The tagging of 3.5 million food trays will speed data capture in the supply chain by up to six times, enable real-time logistics tracking and give instant access to product data.
Marks & Spencer also aims to drive use of RFID down into supplier companies.
RFID tags are read automatically as pallets or cases of goods pass through warehouse readers. They have been used for some time in motor manufacturing and are set to replace manually scanned barcodes in the packaged goods industry.
Analyst Simon Bragg, of ARC Consulting, said, "RFID will allow greater visibility in the supply chain, better traceability, forecasting, security and automation. More finely-grained knowledge of what is where in the supply chain will give the ability to move staff accordingly, help to take out excess inventory.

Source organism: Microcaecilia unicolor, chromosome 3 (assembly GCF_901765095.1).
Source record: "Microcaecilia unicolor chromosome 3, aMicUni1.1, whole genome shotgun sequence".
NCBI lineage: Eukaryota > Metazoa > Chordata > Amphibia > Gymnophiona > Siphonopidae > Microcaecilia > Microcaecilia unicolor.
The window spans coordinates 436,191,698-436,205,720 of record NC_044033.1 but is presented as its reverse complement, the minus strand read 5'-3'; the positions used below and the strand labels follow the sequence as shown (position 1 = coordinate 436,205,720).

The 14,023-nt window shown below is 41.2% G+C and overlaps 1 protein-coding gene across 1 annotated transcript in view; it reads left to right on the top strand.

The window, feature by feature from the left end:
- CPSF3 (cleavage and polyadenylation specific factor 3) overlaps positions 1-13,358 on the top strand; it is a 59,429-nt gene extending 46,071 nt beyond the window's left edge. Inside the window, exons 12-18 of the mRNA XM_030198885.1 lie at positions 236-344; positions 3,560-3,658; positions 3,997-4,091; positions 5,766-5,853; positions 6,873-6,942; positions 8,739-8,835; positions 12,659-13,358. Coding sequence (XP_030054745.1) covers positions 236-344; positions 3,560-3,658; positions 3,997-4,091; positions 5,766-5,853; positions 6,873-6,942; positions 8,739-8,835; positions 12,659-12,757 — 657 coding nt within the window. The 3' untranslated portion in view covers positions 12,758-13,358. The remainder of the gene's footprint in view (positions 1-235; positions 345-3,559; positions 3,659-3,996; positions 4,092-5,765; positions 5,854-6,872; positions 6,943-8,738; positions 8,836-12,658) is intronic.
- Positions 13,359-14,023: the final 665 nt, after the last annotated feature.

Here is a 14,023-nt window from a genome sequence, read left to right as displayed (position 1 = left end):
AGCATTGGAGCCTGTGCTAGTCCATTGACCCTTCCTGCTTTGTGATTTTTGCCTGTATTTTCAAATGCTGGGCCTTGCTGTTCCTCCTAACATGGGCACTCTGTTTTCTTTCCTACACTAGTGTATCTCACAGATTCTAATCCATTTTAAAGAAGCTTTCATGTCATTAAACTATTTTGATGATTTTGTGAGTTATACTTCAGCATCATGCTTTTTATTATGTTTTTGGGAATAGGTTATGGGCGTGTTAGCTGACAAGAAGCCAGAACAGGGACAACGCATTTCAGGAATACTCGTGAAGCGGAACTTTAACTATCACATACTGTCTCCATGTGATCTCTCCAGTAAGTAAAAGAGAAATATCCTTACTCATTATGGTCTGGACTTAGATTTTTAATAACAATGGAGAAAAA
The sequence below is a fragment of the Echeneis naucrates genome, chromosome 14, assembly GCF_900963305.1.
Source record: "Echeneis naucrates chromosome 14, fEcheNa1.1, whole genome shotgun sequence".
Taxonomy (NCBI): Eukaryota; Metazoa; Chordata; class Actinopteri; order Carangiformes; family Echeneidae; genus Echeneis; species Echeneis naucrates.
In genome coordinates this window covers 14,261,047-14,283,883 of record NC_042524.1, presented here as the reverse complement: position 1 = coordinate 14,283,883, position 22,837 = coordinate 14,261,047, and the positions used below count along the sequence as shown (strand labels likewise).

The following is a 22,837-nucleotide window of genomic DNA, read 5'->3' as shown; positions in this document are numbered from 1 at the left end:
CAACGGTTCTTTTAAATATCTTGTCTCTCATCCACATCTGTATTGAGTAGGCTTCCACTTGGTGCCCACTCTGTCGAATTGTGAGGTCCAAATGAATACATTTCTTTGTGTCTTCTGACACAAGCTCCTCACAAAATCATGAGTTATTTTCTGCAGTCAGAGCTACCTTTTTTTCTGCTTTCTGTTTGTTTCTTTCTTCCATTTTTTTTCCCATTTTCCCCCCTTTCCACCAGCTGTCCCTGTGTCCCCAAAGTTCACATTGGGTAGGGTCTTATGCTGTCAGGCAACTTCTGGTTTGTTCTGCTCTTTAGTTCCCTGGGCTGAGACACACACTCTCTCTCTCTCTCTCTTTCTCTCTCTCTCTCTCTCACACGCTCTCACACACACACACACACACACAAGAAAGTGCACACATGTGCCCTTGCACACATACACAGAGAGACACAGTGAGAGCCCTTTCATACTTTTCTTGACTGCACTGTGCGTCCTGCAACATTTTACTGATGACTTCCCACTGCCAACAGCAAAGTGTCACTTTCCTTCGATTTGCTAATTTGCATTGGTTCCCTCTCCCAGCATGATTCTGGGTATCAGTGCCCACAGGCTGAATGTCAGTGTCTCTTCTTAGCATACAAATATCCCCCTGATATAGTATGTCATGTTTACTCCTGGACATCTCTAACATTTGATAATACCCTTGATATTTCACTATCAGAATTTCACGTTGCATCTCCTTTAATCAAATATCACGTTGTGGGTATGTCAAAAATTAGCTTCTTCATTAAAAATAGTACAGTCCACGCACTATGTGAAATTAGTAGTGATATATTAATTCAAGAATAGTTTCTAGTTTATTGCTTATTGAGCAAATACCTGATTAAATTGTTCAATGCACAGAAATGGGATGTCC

"The downside is that as it becomes economically viable to RFID label smaller units it will create ever greater amounts of data and become a challenge to scalability," Bragg said.
Simon Mackinder, warehouse systems manager at Geest Prepared Foods, a supplier to M&S, said, "We expect to benefit from automatic proof-of-delivery and dispatch information being fed into our systems."